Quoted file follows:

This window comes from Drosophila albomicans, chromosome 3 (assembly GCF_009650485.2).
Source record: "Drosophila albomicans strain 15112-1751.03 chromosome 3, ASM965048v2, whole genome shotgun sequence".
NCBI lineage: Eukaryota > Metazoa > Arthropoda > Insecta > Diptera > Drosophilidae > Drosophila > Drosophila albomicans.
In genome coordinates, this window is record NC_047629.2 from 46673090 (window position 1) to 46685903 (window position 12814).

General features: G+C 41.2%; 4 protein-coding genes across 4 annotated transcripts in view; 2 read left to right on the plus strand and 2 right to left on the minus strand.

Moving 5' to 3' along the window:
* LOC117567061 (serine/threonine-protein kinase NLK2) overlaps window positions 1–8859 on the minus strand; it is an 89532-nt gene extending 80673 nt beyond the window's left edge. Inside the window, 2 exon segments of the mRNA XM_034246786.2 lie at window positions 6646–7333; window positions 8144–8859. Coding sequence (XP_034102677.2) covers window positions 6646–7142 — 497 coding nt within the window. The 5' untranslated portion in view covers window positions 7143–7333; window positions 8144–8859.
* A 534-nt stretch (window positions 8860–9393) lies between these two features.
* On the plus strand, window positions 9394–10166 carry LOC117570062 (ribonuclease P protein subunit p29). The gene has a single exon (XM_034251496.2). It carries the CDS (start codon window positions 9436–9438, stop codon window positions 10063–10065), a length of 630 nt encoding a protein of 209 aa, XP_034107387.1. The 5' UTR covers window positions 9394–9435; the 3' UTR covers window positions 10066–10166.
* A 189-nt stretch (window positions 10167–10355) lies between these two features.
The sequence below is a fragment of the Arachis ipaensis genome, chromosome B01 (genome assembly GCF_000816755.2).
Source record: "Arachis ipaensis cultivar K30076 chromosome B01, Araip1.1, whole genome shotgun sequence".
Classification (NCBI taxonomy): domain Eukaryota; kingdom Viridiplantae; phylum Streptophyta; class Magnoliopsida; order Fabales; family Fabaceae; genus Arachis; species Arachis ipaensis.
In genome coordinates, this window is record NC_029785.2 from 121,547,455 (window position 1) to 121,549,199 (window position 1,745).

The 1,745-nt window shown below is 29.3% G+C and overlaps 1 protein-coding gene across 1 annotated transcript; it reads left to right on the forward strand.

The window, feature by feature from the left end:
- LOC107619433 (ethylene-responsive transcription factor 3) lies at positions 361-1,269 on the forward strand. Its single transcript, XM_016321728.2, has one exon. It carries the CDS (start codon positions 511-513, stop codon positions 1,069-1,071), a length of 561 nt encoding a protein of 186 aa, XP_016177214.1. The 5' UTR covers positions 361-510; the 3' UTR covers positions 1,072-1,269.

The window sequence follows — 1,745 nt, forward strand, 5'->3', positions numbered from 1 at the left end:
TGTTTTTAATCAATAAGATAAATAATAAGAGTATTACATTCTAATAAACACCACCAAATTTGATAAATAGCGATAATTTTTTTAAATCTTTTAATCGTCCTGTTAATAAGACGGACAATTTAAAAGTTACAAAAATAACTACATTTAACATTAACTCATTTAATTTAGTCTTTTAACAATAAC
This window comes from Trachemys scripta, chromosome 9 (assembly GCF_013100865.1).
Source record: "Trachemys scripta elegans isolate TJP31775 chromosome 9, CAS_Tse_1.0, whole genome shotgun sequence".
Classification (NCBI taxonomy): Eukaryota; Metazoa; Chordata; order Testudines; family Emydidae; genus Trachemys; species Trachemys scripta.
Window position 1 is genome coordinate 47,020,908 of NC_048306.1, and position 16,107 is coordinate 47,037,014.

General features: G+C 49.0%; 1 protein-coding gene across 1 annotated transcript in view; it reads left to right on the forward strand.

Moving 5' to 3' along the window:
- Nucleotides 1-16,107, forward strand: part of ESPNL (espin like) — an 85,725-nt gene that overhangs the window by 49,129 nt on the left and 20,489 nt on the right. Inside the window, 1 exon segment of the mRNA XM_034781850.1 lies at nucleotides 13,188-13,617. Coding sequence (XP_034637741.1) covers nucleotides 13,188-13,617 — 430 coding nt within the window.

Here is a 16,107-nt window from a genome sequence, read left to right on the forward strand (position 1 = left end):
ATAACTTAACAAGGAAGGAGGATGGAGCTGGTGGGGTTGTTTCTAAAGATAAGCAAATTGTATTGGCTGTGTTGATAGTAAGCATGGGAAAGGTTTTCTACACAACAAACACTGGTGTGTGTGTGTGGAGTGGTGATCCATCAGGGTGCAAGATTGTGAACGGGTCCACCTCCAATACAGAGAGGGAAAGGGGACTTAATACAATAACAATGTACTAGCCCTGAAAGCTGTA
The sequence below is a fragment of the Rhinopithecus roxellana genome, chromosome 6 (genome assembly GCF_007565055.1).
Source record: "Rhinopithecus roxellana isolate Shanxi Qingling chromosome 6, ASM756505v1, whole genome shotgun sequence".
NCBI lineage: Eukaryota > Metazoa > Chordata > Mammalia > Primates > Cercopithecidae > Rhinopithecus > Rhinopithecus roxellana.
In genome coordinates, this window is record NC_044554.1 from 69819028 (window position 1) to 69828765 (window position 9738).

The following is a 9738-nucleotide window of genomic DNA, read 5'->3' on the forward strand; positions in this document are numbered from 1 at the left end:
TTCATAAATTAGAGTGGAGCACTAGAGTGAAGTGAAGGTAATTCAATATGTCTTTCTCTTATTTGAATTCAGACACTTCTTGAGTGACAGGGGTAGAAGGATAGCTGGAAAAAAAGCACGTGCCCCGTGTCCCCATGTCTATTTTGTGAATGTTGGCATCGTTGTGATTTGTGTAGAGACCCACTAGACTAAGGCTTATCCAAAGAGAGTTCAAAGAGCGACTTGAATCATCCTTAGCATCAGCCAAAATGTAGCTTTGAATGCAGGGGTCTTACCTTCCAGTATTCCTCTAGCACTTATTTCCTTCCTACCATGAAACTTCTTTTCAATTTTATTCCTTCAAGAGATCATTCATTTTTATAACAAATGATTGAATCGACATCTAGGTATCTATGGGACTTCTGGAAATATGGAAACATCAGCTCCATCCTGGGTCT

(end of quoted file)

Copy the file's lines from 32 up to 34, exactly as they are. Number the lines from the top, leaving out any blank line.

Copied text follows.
In genome coordinates, this window is record NC_044554.1 from 69819028 (window position 1) to 69828765 (window position 9738).

The following is a 9738-nucleotide window of genomic DNA, read 5'->3' on the forward strand; positions in this document are numbered from 1 at the left end:
TTCATAAATTAGAGTGGAGCACTAGAGTGAAGTGAAGGTAATTCAATATGTCTTTCTCTTATTTGAATTCAGACACTTCTTGAGTGACAGGGGTAGAAGGATAGCTGGAAAAAAAGCACGTGCCCCGTGTCCCCATGTCTATTTTGTGAATGTTGGCATCGTTGTGATTTGTGTAGAGACCCACTAGACTAAGGCTTATCCAAAGAGAGTTCAAAGAGCGACTTGAATCATCCTTAGCATCAGCCAAAATGTAGCTTTGAATGCAGGGGTCTTACCTTCCAGTATTCCTCTAGCACTTATTTCCTTCCTACCATGAAACTTCTTTTCAATTTTATTCCTTCAAGAGATCATTCATTTTTATAACAAATGATTGAATCGACATCTAGGTATCTATGGGACTTCTGGAAATATGGAAACATCAGCTCCATCCTGGGTCT